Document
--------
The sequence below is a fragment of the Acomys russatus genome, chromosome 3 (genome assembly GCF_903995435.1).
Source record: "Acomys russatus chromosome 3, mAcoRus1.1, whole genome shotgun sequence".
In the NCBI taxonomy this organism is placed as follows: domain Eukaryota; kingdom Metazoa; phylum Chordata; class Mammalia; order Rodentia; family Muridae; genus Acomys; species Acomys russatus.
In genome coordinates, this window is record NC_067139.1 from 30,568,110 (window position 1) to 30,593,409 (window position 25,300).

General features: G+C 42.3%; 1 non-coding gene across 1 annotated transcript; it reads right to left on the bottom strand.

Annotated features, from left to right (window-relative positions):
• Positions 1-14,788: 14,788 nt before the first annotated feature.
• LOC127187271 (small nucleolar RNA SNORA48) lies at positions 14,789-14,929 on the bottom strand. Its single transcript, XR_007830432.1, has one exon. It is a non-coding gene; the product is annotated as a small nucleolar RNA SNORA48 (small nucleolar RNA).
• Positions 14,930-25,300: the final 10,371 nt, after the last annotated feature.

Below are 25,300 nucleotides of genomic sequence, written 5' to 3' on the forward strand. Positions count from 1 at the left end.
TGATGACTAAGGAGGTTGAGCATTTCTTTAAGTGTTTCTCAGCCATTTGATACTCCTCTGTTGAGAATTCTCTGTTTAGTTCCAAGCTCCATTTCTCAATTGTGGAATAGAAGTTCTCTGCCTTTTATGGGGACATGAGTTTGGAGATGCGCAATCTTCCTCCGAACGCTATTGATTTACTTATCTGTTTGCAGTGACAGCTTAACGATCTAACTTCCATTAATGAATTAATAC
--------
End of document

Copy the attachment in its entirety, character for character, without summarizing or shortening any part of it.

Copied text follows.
The sequence below is a fragment of the Acomys russatus genome, chromosome 3 (genome assembly GCF_903995435.1).
Source record: "Acomys russatus chromosome 3, mAcoRus1.1, whole genome shotgun sequence".
In the NCBI taxonomy this organism is placed as follows: domain Eukaryota; kingdom Metazoa; phylum Chordata; class Mammalia; order Rodentia; family Muridae; genus Acomys; species Acomys russatus.
In genome coordinates, this window is record NC_067139.1 from 30,568,110 (window position 1) to 30,593,409 (window position 25,300).

General features: G+C 42.3%; 1 non-coding gene across 1 annotated transcript; it reads right to left on the bottom strand.

Annotated features, from left to right (window-relative positions):
• Positions 1-14,788: 14,788 nt before the first annotated feature.
• LOC127187271 (small nucleolar RNA SNORA48) lies at positions 14,789-14,929 on the bottom strand. Its single transcript, XR_007830432.1, has one exon. It is a non-coding gene; the product is annotated as a small nucleolar RNA SNORA48 (small nucleolar RNA).
• Positions 14,930-25,300: the final 10,371 nt, after the last annotated feature.

Below are 25,300 nucleotides of genomic sequence, written 5' to 3' on the forward strand. Positions count from 1 at the left end.
TGATGACTAAGGAGGTTGAGCATTTCTTTAAGTGTTTCTCAGCCATTTGATACTCCTCTGTTGAGAATTCTCTGTTTAGTTCCAAGCTCCATTTCTCAATTGTGGAATAGAAGTTCTCTGCCTTTTATGGGGACATGAGTTTGGAGATGCGCAATCTTCCTCCGAACGCTATTGATTTACTTATCTGTTTGCAGTGACAGCTTAACGATCTAACTTCCATTAATGAATTAATAC